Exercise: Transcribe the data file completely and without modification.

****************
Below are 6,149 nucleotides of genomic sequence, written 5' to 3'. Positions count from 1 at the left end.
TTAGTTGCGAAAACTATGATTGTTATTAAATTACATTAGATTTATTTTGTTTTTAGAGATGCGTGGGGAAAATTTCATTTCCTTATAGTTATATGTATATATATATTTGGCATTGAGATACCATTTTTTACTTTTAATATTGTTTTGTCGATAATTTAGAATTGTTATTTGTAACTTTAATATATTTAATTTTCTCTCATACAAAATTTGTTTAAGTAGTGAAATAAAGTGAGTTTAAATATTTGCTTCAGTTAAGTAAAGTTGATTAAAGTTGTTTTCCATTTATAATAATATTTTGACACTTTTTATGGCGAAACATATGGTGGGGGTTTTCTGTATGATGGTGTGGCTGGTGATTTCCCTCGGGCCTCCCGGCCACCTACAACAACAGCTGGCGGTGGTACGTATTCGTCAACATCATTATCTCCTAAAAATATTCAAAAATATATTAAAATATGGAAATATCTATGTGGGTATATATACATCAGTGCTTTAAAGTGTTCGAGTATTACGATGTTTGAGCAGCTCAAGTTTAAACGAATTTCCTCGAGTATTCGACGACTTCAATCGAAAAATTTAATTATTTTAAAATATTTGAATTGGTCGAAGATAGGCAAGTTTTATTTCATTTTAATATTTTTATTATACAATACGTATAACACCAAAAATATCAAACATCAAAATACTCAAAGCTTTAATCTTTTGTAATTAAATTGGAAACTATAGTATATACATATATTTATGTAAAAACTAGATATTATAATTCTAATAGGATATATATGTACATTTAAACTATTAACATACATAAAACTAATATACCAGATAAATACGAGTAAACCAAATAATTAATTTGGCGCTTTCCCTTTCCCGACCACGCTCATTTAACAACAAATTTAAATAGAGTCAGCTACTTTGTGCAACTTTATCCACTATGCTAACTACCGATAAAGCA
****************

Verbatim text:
Below are 6,149 nucleotides of genomic sequence, written 5' to 3'. Positions count from 1 at the left end.
TTAGTTGCGAAAACTATGATTGTTATTAAATTACATTAGATTTATTTTGTTTTTAGAGATGCGTGGGGAAAATTTCATTTCCTTATAGTTATATGTATATATATATTTGGCATTGAGATACCATTTTTTACTTTTAATATTGTTTTGTCGATAATTTAGAATTGTTATTTGTAACTTTAATATATTTAATTTTCTCTCATACAAAATTTGTTTAAGTAGTGAAATAAAGTGAGTTTAAATATTTGCTTCAGTTAAGTAAAGTTGATTAAAGTTGTTTTCCATTTATAATAATATTTTGACACTTTTTATGGCGAAACATATGGTGGGGGTTTTCTGTATGATGGTGTGGCTGGTGATTTCCCTCGGGCCTCCCGGCCACCTACAACAACAGCTGGCGGTGGTACGTATTCGTCAACATCATTATCTCCTAAAAATATTCAAAAATATATTAAAATATGGAAATATCTATGTGGGTATATATACATCAGTGCTTTAAAGTGTTCGAGTATTACGATGTTTGAGCAGCTCAAGTTTAAACGAATTTCCTCGAGTATTCGACGACTTCAATCGAAAAATTTAATTATTTTAAAATATTTGAATTGGTCGAAGATAGGCAAGTTTTATTTCATTTTAATATTTTTATTATACAATACGTATAACACCAAAAATATCAAACATCAAAATACTCAAAGCTTTAATCTTTTGTAATTAAATTGGAAACTATAGTATATACATATATTTATGTAAAAACTAGATATTATAATTCTAATAGGATATATATGTACATTTAAACTATTAACATACATAAAACTAATATACCAGATAAATACGAGTAAACCAAATAATTAATTTGGCGCTTTCCCTTTCCCGACCACGCTCATTTAACAACAAATTTAAATAGAGTCAGCTACTTTGTGCAACTTTATCCACTATGCTAACTACCGATAAAGCA